Danse Macabre, Second Cholera Pandemic, 1832
Entitled: "Death as a Cutthroat", engraving by Alfred Rethel. Rethel was inspired by an account that the celebrated poet Heinrich Heine had made of the sudden outbreak of cholera in the year 1832, at a masquerade during the carnival of Paris. Here, Death plays a kind of violin, while the musicians flee. Close to them stands an emaciated female silhouette, wrapped in a shroud: symbol of the disease. In the foreground, some people have already died of cholera. Second cholera pandemic (1829-1851) reached London and Paris in 1831. In London, the disease claimed 6,536 victims and came to be known as "King Cholera"; in Paris, 20,000 died (of a population of 650,000), and total deaths in France amounted to 100,000. The epidemic reached Quebec, Ontario and New York in the same year, and the Pacific coast of North America by 1834. In the center of the country, it spread through the cities linked by the rivers and steamboat traffic. Although much is known about the mechanisms behind the spread of cholera, this has not led to a full understanding of what makes cholera outbreaks happen some places and not others. Lack of treatment of human feces and lack of treatment of drinking water greatly facilitate its spread. Bodies of water have been found to serve as a reservoir, and seafood shipped long distances can spread the disease.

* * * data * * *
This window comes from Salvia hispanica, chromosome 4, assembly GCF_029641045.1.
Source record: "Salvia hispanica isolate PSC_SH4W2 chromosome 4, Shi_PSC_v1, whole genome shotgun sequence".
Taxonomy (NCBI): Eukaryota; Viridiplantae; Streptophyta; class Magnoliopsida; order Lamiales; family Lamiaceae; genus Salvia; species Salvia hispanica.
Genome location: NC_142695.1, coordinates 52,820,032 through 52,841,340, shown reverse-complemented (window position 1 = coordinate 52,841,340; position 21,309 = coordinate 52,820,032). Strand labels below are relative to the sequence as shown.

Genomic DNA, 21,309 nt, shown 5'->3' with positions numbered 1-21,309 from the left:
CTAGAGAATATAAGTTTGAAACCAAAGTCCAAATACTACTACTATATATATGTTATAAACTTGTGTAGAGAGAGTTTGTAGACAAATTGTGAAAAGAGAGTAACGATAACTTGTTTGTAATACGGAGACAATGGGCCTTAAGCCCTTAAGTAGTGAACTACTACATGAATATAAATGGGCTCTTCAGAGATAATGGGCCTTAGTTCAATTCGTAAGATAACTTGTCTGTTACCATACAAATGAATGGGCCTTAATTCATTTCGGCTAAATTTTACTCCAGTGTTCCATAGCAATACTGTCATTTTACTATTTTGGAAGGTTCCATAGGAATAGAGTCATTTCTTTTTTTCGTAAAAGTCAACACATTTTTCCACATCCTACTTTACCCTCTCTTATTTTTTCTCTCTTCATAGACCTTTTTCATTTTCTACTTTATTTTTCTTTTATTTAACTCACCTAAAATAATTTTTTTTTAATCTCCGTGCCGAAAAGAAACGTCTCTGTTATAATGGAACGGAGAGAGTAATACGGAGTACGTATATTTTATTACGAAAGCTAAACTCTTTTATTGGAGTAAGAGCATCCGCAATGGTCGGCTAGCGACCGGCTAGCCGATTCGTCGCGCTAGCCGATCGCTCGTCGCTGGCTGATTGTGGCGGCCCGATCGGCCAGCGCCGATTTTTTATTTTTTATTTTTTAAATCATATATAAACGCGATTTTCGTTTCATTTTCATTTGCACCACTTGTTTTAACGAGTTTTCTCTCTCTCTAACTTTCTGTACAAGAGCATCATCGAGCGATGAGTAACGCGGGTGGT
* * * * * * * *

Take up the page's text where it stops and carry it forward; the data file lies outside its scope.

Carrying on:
Photographe : Photo Researchers
Photo12/Alamy/Science History Images
uniquement en France
36,6Mo (2,4Mo) / 27,9cm x 32,8cm / 3300 x 3875 (300dpi)